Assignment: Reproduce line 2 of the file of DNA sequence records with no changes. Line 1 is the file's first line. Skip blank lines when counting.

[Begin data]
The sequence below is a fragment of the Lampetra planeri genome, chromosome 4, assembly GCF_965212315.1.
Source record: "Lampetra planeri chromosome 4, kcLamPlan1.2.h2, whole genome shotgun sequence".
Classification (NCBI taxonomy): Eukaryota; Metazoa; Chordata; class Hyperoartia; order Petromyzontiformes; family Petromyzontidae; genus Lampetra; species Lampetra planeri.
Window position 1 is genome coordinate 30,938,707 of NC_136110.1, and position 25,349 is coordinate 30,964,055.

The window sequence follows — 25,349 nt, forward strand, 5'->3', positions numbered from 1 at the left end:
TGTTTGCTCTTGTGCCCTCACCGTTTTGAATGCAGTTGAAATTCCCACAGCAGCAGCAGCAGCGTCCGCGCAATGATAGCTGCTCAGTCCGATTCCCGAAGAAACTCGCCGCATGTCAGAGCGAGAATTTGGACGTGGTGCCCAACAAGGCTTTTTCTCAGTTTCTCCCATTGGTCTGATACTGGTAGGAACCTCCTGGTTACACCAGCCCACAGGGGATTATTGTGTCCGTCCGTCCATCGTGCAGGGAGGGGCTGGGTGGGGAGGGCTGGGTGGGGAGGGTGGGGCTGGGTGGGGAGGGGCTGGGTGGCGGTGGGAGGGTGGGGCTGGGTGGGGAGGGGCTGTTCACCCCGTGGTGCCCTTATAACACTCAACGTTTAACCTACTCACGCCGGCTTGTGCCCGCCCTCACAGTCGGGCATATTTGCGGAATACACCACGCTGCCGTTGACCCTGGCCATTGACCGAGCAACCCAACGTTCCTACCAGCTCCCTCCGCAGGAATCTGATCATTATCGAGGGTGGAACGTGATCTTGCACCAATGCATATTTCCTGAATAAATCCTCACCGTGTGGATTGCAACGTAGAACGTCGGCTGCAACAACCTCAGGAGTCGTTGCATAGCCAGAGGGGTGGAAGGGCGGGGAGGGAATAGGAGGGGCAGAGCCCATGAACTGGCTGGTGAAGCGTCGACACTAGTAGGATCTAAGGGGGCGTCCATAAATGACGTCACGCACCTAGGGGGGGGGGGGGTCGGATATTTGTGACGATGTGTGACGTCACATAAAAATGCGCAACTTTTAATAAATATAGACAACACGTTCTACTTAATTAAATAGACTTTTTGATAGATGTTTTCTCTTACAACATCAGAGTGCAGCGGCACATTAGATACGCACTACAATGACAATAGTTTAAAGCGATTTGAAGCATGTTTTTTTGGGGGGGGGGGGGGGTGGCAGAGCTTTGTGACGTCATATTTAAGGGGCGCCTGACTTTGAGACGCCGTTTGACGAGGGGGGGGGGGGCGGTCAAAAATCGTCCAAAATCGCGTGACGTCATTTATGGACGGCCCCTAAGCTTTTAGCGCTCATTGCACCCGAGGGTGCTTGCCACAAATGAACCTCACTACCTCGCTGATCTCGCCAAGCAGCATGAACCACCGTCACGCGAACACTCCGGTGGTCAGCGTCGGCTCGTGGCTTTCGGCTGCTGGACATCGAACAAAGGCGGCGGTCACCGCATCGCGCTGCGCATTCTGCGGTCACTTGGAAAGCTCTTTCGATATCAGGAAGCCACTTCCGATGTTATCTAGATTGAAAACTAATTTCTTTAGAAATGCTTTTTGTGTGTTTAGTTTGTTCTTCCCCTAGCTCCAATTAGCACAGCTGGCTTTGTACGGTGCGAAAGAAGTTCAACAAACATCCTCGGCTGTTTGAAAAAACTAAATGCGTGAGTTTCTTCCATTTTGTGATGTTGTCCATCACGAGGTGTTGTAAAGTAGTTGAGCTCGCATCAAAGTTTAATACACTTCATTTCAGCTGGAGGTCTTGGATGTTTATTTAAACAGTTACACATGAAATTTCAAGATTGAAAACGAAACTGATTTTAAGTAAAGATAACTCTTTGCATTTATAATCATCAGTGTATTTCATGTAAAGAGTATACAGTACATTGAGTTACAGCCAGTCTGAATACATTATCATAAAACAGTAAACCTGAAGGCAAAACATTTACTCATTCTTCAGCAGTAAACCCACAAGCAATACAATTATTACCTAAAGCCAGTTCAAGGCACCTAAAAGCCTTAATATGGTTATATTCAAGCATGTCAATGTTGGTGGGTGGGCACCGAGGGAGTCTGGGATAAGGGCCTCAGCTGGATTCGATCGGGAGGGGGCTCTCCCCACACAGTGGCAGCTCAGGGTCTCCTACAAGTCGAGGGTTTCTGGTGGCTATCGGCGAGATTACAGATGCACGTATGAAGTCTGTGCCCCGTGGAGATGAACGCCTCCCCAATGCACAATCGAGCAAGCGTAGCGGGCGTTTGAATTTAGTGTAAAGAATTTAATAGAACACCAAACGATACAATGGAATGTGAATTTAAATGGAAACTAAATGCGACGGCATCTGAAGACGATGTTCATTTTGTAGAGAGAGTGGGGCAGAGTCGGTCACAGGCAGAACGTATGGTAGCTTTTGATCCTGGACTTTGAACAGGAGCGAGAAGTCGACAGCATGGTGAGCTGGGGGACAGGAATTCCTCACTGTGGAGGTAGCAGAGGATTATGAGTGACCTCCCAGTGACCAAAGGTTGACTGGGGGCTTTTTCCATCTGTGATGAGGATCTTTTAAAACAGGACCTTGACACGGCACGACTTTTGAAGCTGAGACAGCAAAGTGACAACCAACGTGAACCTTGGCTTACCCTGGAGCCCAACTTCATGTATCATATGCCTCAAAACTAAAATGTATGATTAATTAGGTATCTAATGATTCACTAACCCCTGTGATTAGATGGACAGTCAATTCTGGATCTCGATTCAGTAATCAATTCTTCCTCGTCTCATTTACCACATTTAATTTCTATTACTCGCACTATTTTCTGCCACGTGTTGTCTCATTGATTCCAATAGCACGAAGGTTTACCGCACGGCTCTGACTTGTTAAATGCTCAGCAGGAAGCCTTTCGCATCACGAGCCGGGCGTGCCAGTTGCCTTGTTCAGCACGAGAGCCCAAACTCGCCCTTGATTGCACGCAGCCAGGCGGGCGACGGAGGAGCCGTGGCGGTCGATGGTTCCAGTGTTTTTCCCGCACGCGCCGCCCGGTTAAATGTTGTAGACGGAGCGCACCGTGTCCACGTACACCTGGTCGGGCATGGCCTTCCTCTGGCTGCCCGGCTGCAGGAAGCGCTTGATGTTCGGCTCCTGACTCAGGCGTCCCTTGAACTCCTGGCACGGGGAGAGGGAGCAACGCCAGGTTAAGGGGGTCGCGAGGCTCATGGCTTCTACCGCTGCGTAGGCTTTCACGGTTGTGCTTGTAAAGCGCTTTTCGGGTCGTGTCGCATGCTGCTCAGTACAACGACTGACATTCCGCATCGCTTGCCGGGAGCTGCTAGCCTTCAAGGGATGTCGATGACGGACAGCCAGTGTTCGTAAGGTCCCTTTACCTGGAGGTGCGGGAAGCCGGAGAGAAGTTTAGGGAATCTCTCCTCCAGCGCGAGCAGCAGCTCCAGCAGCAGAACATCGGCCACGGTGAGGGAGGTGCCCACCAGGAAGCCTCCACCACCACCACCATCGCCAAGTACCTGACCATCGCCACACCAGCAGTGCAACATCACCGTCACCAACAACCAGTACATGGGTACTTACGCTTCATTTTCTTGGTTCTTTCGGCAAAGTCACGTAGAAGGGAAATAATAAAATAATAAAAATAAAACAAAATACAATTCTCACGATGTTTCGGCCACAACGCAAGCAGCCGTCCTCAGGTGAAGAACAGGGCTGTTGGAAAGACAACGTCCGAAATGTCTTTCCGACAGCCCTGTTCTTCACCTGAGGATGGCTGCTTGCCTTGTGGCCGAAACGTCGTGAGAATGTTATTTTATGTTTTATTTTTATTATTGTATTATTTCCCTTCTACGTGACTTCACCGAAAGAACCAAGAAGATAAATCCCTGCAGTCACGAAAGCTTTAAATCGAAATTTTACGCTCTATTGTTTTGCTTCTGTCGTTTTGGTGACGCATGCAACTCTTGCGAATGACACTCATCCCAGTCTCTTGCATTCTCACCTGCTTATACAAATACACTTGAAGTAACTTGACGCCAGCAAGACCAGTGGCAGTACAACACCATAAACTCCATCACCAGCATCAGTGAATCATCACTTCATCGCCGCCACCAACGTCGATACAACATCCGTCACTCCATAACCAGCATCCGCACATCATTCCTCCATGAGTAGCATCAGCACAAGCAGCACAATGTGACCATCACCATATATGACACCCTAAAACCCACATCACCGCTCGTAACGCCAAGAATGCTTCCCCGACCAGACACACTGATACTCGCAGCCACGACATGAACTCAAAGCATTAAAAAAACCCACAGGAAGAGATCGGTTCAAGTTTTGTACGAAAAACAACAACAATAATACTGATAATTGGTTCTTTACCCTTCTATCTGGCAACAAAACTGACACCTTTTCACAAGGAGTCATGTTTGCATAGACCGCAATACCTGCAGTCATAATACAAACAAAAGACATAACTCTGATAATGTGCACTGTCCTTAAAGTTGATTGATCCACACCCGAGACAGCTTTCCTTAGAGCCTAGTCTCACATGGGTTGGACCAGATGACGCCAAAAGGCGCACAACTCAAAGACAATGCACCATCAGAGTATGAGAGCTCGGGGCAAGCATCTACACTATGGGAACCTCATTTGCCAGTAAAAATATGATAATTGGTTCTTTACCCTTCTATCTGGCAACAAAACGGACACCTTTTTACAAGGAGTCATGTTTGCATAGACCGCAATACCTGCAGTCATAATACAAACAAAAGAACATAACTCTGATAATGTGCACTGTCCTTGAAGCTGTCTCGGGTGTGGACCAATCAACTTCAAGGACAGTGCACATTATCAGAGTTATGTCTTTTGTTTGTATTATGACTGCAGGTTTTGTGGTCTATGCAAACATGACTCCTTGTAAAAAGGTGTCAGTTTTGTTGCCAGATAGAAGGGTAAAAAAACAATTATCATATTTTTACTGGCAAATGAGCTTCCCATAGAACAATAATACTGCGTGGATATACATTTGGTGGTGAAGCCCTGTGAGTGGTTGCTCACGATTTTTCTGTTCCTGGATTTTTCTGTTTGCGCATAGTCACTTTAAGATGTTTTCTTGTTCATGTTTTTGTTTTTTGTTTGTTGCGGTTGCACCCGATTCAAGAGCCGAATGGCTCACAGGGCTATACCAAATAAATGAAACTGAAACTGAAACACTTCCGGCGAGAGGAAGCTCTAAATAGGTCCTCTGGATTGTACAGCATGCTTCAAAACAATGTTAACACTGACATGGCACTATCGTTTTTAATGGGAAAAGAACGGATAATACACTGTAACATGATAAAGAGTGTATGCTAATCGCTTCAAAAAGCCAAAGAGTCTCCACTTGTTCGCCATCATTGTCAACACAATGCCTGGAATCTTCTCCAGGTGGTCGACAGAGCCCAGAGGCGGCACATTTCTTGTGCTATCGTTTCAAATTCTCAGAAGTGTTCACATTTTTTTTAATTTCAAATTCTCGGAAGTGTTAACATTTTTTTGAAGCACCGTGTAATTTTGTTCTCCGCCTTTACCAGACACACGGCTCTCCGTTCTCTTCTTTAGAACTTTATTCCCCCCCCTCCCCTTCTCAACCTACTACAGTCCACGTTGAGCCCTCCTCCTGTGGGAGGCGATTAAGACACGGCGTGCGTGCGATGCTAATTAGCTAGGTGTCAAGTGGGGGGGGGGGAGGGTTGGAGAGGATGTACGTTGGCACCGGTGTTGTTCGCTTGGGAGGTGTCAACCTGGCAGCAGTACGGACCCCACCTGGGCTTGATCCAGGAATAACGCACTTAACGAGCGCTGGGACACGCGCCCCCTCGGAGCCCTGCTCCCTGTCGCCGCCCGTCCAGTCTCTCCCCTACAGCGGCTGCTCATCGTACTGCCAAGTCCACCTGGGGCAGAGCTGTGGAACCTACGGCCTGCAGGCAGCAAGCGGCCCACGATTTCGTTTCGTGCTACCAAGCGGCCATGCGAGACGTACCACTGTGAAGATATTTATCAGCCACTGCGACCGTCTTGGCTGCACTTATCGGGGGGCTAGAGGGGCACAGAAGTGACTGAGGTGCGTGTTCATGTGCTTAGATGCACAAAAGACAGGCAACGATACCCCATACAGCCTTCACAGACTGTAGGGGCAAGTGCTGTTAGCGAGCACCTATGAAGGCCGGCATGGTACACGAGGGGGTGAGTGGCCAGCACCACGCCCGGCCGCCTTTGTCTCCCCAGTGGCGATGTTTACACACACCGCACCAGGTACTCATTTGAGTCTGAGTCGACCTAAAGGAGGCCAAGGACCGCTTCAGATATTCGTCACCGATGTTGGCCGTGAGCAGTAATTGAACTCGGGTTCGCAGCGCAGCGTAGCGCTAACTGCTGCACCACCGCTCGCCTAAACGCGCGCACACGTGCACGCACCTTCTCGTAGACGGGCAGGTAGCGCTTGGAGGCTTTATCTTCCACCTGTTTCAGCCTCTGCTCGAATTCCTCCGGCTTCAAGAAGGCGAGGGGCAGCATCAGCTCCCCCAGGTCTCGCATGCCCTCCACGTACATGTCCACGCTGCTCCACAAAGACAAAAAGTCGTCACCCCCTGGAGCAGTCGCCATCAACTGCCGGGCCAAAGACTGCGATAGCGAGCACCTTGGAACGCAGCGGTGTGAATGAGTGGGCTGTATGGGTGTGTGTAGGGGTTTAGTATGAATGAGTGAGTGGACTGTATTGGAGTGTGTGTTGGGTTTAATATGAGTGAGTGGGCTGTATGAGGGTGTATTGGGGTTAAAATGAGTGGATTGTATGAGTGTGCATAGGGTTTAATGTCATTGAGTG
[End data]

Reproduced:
Source record: "Lampetra planeri chromosome 4, kcLamPlan1.2.h2, whole genome shotgun sequence".